5 Illegal Things Debt Collectors Do

When debt collectors contact you, it’s important to remember that you have rights. Those rights are protected by the Fair Debt Collection Practices Act, which protects you from unfair, deceptive, and abusive debt collection practices. 

If a debt collector takes the following actions, you can file a complaint with the Federal Trade Commission (FTC). You may also be able to sue the debt collector for damages. 

#1) Harassing You

Here in New Jersey, debt collectors may only call at certain times:

  • Monday through Friday
  • Between the hours of 8:00 AM and 9:00 PM
  • Never on holidays

If they call outside those times, they’re guilty of harassing you. They are not allowed to call more than once a day. They also aren’t allowed to call you at work if they know your employer doesn’t allow such calls, contact you if they know an attorney represents you, or use abusive language. 

In fact, all you ever have to do to stop debt collector calls is to send them a letter stating that they may only contact you via US Mail. They cannot call you at all once you ask them to stop. 

#2) Making False or Misleading Statements

Debt collectors aren’t allowed to lie to you about actions they can’t take under the law or actions they have no intention of taking.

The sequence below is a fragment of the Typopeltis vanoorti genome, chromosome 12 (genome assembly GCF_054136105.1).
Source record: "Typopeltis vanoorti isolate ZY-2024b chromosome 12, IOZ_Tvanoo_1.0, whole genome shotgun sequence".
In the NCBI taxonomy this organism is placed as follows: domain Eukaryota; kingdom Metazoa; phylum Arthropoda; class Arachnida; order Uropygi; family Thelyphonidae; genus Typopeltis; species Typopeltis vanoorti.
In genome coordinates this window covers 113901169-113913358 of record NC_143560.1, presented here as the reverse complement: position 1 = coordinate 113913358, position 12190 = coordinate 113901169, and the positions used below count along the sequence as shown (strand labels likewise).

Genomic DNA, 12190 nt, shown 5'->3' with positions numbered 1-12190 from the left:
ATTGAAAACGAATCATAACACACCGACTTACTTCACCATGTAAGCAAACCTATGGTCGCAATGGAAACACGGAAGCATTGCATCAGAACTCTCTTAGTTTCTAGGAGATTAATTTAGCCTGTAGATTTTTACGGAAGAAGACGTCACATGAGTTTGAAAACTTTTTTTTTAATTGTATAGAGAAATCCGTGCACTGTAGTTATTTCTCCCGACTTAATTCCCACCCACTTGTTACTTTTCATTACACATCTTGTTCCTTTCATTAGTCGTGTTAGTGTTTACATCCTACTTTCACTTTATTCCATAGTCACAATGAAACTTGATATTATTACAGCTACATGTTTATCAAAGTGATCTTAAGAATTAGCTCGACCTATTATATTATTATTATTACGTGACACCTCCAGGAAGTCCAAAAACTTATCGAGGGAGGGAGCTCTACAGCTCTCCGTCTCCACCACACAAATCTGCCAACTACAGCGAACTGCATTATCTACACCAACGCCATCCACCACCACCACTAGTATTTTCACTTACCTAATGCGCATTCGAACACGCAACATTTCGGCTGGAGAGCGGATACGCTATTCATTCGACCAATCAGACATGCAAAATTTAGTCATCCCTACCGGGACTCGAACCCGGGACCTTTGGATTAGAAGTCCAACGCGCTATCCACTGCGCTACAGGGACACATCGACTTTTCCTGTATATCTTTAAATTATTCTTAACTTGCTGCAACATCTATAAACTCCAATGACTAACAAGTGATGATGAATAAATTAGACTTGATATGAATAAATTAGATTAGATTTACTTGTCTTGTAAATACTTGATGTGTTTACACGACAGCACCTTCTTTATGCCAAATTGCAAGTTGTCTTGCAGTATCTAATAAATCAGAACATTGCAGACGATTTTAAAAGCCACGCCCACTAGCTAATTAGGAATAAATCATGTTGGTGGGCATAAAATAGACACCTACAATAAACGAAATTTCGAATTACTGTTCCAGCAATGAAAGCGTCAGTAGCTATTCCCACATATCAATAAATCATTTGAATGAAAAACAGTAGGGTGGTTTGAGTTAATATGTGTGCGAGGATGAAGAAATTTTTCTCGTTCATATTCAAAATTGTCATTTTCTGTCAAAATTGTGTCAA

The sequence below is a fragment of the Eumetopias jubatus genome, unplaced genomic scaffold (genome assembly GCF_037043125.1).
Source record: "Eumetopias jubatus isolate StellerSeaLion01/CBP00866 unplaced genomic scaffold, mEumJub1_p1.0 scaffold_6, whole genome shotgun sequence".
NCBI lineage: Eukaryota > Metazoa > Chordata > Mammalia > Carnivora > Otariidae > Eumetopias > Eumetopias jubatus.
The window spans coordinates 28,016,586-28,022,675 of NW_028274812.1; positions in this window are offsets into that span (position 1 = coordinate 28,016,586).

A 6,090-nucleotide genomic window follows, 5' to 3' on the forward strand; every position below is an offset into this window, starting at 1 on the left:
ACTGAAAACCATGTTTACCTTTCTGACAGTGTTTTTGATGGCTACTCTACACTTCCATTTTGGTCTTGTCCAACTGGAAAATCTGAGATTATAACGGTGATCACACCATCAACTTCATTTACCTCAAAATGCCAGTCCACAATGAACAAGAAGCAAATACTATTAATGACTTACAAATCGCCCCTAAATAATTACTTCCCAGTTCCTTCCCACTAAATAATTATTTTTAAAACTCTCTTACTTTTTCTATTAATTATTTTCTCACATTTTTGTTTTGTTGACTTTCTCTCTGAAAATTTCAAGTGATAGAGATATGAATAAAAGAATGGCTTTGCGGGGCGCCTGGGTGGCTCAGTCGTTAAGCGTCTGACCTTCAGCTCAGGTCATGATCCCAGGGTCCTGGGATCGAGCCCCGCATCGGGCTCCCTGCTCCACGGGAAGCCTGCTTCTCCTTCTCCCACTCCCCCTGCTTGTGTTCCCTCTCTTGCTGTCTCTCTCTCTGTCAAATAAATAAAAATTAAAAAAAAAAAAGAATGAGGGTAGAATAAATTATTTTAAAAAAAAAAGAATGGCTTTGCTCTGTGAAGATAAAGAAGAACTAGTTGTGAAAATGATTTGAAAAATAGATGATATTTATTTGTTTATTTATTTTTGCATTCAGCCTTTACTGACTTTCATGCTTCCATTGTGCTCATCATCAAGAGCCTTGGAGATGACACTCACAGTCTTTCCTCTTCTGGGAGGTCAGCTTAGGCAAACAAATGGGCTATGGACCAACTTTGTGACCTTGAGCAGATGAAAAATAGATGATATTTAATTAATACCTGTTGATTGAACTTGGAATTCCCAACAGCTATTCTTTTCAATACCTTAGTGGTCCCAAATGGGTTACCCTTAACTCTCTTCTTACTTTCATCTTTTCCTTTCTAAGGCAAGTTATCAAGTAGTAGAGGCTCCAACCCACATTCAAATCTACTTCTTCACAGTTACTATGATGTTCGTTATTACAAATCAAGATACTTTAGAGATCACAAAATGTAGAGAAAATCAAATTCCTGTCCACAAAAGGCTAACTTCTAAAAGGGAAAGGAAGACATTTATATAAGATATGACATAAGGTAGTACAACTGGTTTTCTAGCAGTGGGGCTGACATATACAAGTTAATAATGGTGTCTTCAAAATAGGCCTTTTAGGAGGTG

• They can’t claim they can immediately garnish your debt.
  • They can’t claim you’ll be arrested if you don’t pay the debt.
  • They can’t claim to have a lien on the property they don’t have.
  • They can’t claim to sue you if they know they’re already legally barred from suing you.
  • Threatening to publicly shame you. 

They must remain truthful with you throughout the process. 

#3) Making Violent Threats

Some debt collectors have gotten out of control, threatening either bodily harm or property damage if you won’t pay the debt. This is not only a criminal act under the law in New Jersey, but it’s also against the FDCPA as well.

Debt collectors do not have the legal right to hurt you or your family just because you owe them money. 

#4) Attempting to Collect Disputed Debts

A debt collector may not collect debts that aren’t yours. If you dispute the debt, the debt collector must stop collection efforts until they can verify it. 

Of course, in practice, debt collectors almost always say they’ve verified the debt, and it’s yours. If you think they’re wrong, don’t pay them. 

#5) Collecting Debts Past the Statute of Limitations

In New Jersey, the statute of limitations is six years. A debt collector can’t sue you for debts past the six-year mark, and debts will usually fall off your credit report by the seven-year mark. 

In those cases, paying the debt or engaging with debt collectors rarely makes sense. 

Get Help Today 

The debt collectors you should worry about are the ones who can sue you for a debt or who can repossess the property you need to survive. If debt collectors threaten either of those actions, it’s time to contact a qualified bankruptcy attorney.

The team at Labayen Law is ready to help. Contact us to schedule a consultation today. 

See also:

DIY FIling by the Numbers: Why You Need a Bankruptcy Attorney in Newark, NJ

Will Bankruptcy Impact Your Career? 

How to Stop Foreclosure in New Jersey